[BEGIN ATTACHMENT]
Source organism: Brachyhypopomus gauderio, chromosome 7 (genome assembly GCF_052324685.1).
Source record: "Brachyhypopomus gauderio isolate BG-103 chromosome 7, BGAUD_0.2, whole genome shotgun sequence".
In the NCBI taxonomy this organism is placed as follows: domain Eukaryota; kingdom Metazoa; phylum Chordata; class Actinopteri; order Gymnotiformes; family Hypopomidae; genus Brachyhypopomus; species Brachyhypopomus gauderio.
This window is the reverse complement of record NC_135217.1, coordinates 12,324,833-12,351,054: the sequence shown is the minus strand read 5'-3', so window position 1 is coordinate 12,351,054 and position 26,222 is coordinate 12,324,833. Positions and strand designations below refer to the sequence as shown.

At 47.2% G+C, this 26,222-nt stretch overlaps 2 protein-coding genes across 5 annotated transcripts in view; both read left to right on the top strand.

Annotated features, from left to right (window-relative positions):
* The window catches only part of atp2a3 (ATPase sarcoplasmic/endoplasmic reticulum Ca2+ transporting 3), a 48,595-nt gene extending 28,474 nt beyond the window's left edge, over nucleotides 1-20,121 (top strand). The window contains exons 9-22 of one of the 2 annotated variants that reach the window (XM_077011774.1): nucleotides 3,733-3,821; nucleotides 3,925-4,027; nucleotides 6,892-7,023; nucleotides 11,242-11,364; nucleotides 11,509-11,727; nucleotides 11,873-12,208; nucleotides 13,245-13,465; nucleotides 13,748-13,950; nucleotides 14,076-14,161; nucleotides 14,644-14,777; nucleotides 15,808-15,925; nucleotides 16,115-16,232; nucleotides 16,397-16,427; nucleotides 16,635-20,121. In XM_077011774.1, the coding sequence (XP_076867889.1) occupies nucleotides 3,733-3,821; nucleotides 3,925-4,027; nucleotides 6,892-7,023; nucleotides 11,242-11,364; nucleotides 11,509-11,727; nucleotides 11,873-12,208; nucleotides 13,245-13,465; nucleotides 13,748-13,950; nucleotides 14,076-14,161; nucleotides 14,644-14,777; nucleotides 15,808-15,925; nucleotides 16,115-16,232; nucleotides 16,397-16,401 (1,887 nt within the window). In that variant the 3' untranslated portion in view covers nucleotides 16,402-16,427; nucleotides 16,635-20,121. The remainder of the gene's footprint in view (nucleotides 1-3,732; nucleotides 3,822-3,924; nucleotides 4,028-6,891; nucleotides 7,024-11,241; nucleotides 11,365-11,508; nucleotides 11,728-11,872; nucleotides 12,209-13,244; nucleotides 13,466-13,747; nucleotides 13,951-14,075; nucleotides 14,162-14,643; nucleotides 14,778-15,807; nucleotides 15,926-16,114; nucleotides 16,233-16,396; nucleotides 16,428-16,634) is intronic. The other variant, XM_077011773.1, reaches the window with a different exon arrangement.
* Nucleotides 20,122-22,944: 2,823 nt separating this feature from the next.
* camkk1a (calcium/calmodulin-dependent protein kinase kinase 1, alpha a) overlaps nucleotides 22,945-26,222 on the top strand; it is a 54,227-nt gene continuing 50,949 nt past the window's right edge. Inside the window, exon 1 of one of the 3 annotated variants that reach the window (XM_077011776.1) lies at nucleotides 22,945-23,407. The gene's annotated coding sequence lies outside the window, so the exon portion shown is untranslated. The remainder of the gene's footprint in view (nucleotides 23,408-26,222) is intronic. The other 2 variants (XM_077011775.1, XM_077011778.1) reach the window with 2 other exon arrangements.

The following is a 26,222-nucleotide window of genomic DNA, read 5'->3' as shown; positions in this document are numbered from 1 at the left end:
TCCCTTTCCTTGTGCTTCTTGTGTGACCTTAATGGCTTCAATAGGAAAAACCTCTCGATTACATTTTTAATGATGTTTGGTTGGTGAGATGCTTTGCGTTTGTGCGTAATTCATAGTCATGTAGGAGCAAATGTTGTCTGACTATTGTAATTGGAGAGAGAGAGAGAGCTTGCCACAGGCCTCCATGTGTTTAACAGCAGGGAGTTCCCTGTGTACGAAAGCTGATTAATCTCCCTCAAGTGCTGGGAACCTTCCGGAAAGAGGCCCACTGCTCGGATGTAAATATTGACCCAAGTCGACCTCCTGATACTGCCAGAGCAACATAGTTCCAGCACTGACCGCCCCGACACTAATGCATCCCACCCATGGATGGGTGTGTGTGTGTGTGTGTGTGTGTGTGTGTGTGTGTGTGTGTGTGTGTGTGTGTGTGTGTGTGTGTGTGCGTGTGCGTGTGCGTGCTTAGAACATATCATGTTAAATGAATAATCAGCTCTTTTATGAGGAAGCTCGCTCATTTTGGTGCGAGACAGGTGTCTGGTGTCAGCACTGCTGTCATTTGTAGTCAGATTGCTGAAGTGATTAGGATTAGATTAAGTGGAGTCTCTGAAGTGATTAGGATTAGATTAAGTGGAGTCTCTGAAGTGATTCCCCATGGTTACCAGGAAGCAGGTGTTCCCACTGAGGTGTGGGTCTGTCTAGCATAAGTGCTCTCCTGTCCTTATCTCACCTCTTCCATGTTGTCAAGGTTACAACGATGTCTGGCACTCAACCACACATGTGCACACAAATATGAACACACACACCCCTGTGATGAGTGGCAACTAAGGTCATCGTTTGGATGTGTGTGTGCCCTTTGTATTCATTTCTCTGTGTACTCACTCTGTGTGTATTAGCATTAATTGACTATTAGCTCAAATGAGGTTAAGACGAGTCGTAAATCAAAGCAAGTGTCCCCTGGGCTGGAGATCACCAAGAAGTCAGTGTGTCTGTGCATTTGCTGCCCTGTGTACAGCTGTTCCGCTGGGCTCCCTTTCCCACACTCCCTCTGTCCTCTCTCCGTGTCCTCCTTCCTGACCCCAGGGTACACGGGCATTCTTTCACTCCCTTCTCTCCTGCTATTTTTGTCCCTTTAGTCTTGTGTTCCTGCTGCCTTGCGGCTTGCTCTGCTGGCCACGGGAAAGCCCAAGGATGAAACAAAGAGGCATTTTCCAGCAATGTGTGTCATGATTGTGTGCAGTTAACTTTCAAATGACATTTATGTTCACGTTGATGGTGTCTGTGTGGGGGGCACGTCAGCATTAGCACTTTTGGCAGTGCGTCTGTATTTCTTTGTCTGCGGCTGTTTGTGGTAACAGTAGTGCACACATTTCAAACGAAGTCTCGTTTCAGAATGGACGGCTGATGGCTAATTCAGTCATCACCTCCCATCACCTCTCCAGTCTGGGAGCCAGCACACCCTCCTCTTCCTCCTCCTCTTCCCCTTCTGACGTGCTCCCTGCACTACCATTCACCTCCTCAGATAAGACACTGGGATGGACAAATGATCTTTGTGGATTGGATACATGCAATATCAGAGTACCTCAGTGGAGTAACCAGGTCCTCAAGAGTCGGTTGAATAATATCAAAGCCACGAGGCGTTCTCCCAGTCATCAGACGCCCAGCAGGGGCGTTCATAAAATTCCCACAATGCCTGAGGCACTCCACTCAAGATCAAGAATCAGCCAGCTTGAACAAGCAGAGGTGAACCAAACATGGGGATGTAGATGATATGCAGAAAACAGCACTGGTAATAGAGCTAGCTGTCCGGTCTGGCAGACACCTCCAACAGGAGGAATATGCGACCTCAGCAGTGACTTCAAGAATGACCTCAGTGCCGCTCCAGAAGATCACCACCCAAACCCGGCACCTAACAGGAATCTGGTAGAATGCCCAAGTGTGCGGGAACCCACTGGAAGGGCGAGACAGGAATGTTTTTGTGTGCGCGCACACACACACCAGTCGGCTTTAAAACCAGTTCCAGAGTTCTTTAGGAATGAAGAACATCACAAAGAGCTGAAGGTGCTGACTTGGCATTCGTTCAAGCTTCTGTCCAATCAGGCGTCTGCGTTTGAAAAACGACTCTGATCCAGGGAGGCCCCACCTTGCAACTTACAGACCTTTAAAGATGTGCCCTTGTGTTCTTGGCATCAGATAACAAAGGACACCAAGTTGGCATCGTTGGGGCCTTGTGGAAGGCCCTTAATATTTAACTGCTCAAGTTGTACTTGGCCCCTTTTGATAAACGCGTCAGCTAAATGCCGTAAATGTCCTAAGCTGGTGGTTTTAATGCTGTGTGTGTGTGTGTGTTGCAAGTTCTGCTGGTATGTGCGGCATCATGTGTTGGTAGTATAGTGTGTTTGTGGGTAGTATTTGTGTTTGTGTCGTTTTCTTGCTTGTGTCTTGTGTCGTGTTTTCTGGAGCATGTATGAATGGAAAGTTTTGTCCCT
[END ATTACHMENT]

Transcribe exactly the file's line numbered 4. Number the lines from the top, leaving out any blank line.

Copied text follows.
This window is the reverse complement of record NC_135217.1, coordinates 12,324,833-12,351,054: the sequence shown is the minus strand read 5'-3', so window position 1 is coordinate 12,351,054 and position 26,222 is coordinate 12,324,833. Positions and strand designations below refer to the sequence as shown.